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The potential of body weight change and glycemic control as markers for early detection of pancreatic cancer in the diabetic population

Müller, Alexandra. The potential of body weight change and glycemic control as markers for early detection of pancreatic cancer in the diabetic population. 2022, Doctoral Thesis, University of Basel, Faculty of Science.

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Abstract

Pancreatic cancer is a devastating disease with poor prognosis. In fact, it is associated with one of the lowest survival rates of all cancers. Early detection of pancreatic tumors is the key to sustainably reducing pancreatic cancer mortality. Thus, effective screening programs are eagerly awaited enabling disease detection at an early stage when patients are still free from subjective complaints. Patients with a new onset of diabetes mellitus (DM) represent a known risk group for pancreatic cancer. Long-standing DM is also associated with the development of pancreatic cancer, although to a lesser extent. Given the huge number of individuals with these conditions, further risk stratification is needed to enrich the population to be screened for pancreatic cancer.
This thesis aimed to contribute to the establishment of groups within the DM population that are eligible for pancreatic cancer screening. The thesis comprises three studies, two case-control studies and a descriptive study, using data from the United Kingdom-based Clinical Practice Research Datalink GOLD. The primary care database contains anonymized electronic health care records of millions of patients who are registered with some 700 different practices.
Study 3.1 characterized the role of body weight change and blood glucose concentration as markers in the early detection of pancreatic cancer in patients with new-onset DM. Blood glucose levels and weight change before the onset of DM were compared between pancreatic cancer cases and controls. The study provided evidence that weight loss and blood glucose levels in the normal range (i.e. absence of pre-diabetes) before the onset of DM may be predictive of pancreatic cancer-associated DM. In particular modest weight loss before the onset of DM was identified as a potential early marker for pancreatic cancer.
Study 3.2 evaluated the role of glycemic control and body weight change as markers in the early detection of pancreatic cancer in patients with long-standing DM. HbA1c levels, blood glucose levels, and weight change before cancer detection were compared between pancreatic cancer cases and controls. The study showed that poor glycemic control (HbA1c ≥ 8%) may help identifying patients with long-standing DM at risk for pancreatic cancer at an earlier stage. More importantly, in this study, HbA1c values of ≥ 8% were associated with an increasing risk of pancreatic cancer with closer proximity to the cancer diagnosis in the 4 to 5 years before cancer detection, indicating that in particular DM deterioration may serve as an early marker for pancreatic cancer. Furthermore, an increased risk of pancreatic cancer was observed in patients with body weight loss in the past 3 years, with adjusted odds ratios increasing with increasing weight loss.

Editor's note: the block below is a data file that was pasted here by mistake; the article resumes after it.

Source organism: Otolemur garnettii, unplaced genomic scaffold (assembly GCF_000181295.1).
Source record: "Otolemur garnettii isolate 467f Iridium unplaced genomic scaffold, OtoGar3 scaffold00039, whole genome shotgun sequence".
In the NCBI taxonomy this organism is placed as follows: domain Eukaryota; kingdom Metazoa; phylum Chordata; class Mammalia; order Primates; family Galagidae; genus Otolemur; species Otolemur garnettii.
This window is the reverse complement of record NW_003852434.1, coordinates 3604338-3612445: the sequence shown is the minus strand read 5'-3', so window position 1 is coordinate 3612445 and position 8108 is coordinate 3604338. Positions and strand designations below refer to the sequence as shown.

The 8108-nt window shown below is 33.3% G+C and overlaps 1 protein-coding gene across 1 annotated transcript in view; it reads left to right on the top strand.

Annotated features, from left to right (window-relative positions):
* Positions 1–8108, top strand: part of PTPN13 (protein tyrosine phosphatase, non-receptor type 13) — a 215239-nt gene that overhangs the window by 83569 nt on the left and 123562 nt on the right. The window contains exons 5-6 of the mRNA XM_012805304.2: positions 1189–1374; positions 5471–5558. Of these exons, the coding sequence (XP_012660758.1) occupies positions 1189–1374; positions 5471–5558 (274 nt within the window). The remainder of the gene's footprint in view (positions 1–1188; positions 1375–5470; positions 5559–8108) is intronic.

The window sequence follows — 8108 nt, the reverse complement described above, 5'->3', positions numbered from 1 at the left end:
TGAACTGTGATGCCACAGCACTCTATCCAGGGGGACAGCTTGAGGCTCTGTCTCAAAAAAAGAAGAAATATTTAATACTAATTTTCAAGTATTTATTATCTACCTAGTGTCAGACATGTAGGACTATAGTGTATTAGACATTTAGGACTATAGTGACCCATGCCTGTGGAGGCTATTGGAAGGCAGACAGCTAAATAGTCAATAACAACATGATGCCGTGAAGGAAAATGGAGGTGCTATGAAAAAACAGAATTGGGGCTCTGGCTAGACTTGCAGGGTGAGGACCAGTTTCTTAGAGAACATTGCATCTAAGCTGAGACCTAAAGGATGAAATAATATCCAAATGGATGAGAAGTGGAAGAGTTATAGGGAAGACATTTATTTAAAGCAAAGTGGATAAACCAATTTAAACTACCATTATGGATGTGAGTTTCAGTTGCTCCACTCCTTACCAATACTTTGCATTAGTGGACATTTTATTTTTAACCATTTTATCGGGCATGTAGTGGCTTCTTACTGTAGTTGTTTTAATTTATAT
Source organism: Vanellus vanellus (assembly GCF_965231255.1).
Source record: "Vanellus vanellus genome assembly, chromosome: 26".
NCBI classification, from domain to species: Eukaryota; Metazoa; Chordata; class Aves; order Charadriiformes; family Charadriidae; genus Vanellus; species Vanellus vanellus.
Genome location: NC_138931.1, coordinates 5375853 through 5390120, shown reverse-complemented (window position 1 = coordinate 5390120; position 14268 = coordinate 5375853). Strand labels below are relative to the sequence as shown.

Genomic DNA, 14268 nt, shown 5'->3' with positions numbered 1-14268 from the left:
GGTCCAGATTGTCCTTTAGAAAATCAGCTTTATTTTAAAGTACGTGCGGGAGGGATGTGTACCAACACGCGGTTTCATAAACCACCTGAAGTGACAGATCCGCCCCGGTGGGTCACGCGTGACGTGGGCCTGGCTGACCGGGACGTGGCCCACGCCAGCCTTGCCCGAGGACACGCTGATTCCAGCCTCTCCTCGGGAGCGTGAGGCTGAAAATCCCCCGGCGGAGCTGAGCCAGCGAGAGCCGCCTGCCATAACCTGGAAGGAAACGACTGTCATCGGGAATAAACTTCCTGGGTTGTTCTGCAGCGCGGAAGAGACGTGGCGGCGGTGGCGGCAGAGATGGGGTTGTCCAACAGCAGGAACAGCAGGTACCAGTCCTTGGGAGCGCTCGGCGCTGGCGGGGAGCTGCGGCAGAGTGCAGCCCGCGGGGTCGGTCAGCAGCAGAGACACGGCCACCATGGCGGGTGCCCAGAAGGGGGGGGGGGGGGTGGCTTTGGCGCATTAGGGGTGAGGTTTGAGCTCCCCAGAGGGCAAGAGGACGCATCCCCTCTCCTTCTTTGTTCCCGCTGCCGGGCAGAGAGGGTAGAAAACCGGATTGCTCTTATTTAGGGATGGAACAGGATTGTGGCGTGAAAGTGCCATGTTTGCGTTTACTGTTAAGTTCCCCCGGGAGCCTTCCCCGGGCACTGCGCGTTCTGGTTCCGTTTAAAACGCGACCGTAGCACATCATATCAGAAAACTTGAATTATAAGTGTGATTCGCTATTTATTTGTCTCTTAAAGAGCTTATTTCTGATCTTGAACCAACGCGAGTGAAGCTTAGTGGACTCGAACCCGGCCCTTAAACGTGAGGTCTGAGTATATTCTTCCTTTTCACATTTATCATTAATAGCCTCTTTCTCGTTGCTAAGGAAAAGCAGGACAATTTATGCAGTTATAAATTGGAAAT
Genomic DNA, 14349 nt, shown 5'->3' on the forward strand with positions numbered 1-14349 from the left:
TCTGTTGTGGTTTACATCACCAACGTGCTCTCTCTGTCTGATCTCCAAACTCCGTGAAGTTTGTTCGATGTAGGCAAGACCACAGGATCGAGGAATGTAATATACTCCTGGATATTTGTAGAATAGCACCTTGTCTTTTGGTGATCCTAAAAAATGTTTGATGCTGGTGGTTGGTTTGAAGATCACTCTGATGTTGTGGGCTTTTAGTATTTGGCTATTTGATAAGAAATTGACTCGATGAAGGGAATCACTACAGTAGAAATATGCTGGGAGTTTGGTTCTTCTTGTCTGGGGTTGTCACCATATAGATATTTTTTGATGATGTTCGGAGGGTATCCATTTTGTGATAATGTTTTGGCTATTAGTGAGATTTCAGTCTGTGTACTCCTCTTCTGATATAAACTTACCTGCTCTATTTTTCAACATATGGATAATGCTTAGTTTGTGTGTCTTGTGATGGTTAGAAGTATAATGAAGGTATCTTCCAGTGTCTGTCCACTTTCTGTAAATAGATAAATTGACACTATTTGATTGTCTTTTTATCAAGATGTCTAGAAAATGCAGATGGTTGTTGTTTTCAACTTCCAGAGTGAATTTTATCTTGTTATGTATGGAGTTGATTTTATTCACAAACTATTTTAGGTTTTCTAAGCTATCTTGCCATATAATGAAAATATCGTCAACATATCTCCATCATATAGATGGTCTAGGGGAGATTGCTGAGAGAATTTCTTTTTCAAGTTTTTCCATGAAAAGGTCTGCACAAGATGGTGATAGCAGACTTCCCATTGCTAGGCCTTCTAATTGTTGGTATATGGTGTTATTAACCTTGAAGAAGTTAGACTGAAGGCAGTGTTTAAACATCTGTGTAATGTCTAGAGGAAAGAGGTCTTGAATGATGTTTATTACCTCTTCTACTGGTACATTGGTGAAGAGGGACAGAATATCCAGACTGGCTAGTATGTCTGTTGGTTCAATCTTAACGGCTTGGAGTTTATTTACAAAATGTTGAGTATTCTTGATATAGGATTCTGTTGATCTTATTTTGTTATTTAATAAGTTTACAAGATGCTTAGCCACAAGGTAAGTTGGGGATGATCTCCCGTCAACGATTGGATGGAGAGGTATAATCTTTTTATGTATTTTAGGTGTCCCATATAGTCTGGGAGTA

Study 3.3 assessed glycemic and body weight patterns in patients with pancreatic cancer-associated deterioration of DM. Non-cancer patients with DM progression were used as a comparison group. The study revealed that steep increases in HbA1c levels and loss in body weight occur distinctly more often in association with pancreatic cancer-associated DM deterioration than with typical type 2 DM progression. Also, persistent elevation of HbA1c after DM treatment intensification may be a characteristic feature of pancreatic cancer-associated DM deterioration.
In summary, the large population-based studies conducted in the context of this thesis, provide important data for the establishment of groups within the diabetic population that are eligible for pancreatic cancer screening, thereby contributing to the challenging task of disease detection at an early stage (i.e. when patients are still free from subjective complaints). Some results may be of immediate relevance for physicians. Others may trigger further research.
Advisors:Meier, Christoph R. and von Strauss und Torney, Marco
Faculties and Departments:05 Faculty of Science > Departement Pharmazeutische Wissenschaften > Pharmazie > Klinische Pharmazie/Spitalpharmazie (Meier)
UniBasel Contributors:Meier, Christoph R.
Item Type:Thesis
Thesis Subtype:Doctoral Thesis
Thesis no:14663
Thesis status:Complete
Number of Pages:iii, 182
Language:English
Identification Number:
  • urn: urn:nbn:ch:bel-bau-diss146635
edoc DOI:
Last Modified:15 Apr 2022 04:30
Deposited On:14 Apr 2022 06:50

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